This was Trump at the height of his power. His four years of fascism culminated in a violent group assembled in our nation's capital set on destroying the rule of law and installing Trump as dictator, with powers to destroy the Constitution.

For seven episodes now, the Jan. 6 committee hearings have proven to be far better television than Trump ever created on "The Apprentice" — and part of him no doubt loves the attention. Hell, he probably bathes in it. He's a hit!

But his niece, Mary Trump, told me this week that her uncle, for the first time in a long time, is truly afraid. "Though I'm concerned if anything will be done," she said. Perhaps that fear is why he's tried to reach out to potential witnesses. Rep. Liz Cheney fired a shot across Trump's broad brow Tuesday afternoon — warning him not to try any more witness tampering — after she announced he had tried to call someone who has not yet testified. 

Congress, responding to Trump's own masterful manipulation of the media, has learned a thing or two. Raskin said Watergate was like a "Cub Scout meeting" compared to the Trump scandal. He's right. But the Watergate hearings were campfire storytelling compared to the "Stranger Things" production of the Trump hearings. Hell, this production could win an Emmy. It's masterful, especially in the hands of Raskin. It's one of the best-scripted live documentaries ever made — complete with cliffhangers and previews of the next exciting, terrifying and eventful episode. All that's missing are the after-credit scenes. Maybe we'll see Trump in irons after the last hearing. Who knows?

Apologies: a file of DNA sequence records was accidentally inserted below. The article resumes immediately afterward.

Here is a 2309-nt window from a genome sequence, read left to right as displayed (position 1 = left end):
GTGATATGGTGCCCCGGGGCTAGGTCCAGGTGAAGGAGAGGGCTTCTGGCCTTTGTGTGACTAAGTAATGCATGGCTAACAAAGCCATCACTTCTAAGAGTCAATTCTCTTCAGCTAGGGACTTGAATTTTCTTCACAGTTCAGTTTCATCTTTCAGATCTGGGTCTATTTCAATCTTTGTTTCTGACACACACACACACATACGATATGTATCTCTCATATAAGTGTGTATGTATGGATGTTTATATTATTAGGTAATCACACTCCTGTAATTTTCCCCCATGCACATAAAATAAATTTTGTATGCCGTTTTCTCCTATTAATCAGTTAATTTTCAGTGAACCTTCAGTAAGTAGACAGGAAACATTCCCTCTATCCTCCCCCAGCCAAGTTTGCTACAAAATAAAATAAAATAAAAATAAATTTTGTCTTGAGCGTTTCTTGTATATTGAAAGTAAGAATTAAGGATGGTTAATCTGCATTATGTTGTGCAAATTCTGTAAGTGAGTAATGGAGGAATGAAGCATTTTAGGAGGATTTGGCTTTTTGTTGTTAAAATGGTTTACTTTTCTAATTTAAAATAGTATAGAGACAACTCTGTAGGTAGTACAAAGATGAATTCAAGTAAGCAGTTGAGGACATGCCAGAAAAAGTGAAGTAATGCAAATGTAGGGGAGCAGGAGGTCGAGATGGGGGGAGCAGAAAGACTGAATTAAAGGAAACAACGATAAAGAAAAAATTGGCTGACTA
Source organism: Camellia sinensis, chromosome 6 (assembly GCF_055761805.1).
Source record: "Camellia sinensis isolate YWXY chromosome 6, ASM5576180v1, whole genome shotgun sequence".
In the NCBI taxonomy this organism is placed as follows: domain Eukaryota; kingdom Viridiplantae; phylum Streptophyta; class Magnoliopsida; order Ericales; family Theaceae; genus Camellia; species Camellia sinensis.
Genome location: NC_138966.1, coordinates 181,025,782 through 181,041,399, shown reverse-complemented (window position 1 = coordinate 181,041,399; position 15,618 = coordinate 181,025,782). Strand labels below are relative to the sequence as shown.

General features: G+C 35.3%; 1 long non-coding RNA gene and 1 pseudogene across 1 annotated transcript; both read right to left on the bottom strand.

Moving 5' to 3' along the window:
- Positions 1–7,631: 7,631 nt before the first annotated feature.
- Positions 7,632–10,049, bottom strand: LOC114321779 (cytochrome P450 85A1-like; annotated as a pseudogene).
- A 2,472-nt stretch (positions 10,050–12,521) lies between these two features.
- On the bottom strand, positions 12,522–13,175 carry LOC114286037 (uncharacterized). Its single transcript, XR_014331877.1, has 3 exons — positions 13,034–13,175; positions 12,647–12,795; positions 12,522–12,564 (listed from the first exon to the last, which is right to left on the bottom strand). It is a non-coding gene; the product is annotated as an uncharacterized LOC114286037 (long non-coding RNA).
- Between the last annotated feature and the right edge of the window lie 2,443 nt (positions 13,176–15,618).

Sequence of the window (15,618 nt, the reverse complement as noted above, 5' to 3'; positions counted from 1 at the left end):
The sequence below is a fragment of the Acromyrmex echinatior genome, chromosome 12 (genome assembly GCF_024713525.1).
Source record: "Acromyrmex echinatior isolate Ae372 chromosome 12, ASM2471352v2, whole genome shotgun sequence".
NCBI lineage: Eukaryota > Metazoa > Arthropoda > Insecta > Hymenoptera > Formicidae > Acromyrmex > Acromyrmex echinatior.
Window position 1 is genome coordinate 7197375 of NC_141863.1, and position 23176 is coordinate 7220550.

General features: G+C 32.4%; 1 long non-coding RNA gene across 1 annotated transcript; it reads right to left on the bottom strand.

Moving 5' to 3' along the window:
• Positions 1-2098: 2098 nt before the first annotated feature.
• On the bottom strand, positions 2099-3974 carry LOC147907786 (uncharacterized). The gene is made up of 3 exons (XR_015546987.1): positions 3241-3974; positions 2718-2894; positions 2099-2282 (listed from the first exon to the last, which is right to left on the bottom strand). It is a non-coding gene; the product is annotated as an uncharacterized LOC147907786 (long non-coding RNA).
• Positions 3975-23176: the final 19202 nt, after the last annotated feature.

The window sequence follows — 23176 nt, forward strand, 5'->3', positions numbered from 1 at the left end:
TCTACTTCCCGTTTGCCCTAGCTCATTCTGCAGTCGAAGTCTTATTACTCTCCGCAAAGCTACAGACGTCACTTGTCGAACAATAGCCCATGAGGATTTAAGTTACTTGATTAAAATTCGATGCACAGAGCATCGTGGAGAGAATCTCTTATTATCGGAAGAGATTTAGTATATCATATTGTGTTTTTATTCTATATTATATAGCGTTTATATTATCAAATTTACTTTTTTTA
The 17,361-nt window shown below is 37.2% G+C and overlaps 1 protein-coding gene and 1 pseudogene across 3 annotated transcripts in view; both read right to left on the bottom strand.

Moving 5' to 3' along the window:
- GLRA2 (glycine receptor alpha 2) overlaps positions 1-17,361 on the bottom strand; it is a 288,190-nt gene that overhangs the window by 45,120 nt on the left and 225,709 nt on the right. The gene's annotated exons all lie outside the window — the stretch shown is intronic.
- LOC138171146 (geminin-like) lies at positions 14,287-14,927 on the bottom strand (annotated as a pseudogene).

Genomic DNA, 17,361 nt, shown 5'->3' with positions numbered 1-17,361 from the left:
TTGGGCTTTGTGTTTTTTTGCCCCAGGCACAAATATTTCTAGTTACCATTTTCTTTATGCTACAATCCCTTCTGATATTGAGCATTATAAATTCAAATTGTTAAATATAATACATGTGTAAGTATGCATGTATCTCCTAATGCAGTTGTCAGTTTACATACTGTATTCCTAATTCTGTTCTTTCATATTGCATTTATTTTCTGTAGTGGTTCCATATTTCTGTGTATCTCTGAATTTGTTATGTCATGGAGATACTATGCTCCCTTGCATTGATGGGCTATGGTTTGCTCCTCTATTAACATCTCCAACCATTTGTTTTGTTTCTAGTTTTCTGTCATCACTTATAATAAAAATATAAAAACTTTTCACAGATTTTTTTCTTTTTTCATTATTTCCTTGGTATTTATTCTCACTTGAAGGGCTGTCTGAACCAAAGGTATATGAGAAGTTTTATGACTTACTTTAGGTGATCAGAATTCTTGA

There are those who still fear that will never happen. Mark Meadows, it is reasoned, will eventually take the fall for Trump. But Liz Cheney is coming for Trump, and I wouldn't want to get in her way. While Mary Trump isn't a fan of Cheney's politics, she too says Uncle Donald has every reason to be afraid. Cheney is everything Donald Trump can't handle — an intelligent woman immune to his charms and threats, who has the facts at her side as she pursues the Mind Flayer. 

"Trump is a 76-year-old man," Cheney reminded us, not "an impressionable child," and he "is responsible for his own actions and choices." Trump can't hide behind his minions. He knew the election was not stolen. "No rational or sane man could ignore this and come to another conclusion," she added, then concluded that Trump "cannot escape by being willfully blind."

You've never needed to convince me or the many disinterested third-party observers who went to the Capitol on Jan. 6 to witness that sad day in our history. I felt safer in Ukraine during a war. I knew where the enemy was and I could protect myself. None of us knew who among those at the Capitol was friend or foe that day.